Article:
Concrete, steel, brick and stone have long been the substrates that paint our architectural canvas but they have also been the substrates that allow graffiti artists to paint our surroundings. Both substrates, the architectural and the painted, articulate the dichotomy of destruction and construction. These architectural materials became the canvases of political murals in Portugal during the 70's and 80's. After the Carnation Revolution on April 25, 1974, the streets of Portugal began portraying an overlay of political mural decay and contemporary advertising billboards.
A graduate from the University of the Arts London Central Saint Martins, Alexandre Farto is fully aware of the influence that his city's history has had on his artistic pursuits. He felt compelled to communicate the essence and transition his streets have lived through and communicate these elements through his own work. Born in 1987, Portuguese graffiti/street artist, Alexandre Farto, aka VHILS, grew up in the new Portugal, decades after it joined the European Union. The contrast between revolutionary murals and the new mass advertising era brought conflict and inspiration to his creative vision. Like any other street artist, amalgamating an audience and staging his work in new ways became the focus of Farto's work. Focusing in on the process of destruction to create something more interesting is only feasible by manipulating what currently exists. Using construction tools, he exposes and confronts the architectural surfaces as they narrate the story of the graphic and of the city itself. Etching acid and bleach, he begins to depict the canvas to be de-constructed. Then with the use of hammers, chisels and pneumatic drills, VHILS sculpts the stenciled pieces to create texture, dimension and layers.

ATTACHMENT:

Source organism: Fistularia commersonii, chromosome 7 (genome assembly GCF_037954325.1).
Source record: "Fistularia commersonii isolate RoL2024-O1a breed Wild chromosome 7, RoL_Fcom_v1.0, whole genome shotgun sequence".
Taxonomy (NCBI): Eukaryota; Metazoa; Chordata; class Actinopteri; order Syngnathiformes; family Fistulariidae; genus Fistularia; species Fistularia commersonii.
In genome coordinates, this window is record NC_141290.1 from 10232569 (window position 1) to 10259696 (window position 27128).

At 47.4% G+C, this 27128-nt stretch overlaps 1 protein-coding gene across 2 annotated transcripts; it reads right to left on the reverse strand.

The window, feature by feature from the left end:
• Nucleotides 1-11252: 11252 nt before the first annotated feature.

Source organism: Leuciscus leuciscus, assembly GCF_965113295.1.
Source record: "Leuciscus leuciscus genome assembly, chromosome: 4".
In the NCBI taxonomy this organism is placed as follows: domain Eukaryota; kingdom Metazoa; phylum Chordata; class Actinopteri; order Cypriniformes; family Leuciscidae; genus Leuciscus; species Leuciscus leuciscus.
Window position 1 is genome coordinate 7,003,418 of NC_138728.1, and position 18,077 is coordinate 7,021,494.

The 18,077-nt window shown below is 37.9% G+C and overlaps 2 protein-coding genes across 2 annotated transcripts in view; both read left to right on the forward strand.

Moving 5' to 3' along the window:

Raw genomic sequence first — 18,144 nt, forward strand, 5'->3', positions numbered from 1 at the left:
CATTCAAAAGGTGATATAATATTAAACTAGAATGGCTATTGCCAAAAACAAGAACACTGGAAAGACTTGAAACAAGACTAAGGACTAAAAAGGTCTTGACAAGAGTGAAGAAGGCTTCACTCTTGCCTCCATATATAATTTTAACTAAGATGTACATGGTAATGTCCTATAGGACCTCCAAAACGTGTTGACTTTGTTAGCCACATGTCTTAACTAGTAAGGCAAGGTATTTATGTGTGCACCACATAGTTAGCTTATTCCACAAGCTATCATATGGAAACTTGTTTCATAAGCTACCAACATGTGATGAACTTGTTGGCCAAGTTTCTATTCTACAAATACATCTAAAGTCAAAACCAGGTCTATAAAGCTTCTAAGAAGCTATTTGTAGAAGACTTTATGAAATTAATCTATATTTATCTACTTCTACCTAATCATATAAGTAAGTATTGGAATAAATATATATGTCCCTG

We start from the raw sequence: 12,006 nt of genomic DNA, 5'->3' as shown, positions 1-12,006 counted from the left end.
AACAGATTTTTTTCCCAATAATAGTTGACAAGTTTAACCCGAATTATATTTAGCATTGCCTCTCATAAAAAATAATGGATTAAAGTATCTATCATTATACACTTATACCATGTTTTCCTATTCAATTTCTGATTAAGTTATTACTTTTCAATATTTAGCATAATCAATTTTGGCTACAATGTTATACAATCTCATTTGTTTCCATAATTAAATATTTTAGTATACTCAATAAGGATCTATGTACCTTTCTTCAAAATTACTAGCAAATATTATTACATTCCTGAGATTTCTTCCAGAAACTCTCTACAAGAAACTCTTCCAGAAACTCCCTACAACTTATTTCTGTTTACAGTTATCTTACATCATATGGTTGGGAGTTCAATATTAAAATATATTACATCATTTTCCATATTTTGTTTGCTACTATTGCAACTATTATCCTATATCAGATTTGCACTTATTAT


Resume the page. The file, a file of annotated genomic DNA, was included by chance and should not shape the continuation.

'Arrested Motion' filmmaker Carlos Gonzalez follows Portuguese-born artist Vhils as he completes his latest work on the streets of Venice, California. This particular piece was done in conjunction with the "European Bailout Show" at the Post No Bills showspace and located just on the side of the gallery. Watch as the process unfolds...
Going by the name of VHILS, his work has obtained plenty of interest when a face carved into a wall appeared alongside a picture by street artist Banksy in London in 2008. His work is a renovation of our urban environment. Equally as important as art, it must exist not only in our galleries but out in the environment as well. By manipulating a variety of surfaces, VHILS envisions rich and layered portraits on our buildings that not only show us a visual portrait but also a picture of time in the city. Part artist, stone mason and archeologist, he slowly excavates the process of his craft. We therefore look forward to VHILS’ continued growth. So don’t be afraid of sending Alexandre Farto a picture of an available wall surface that needs deconstructive painting!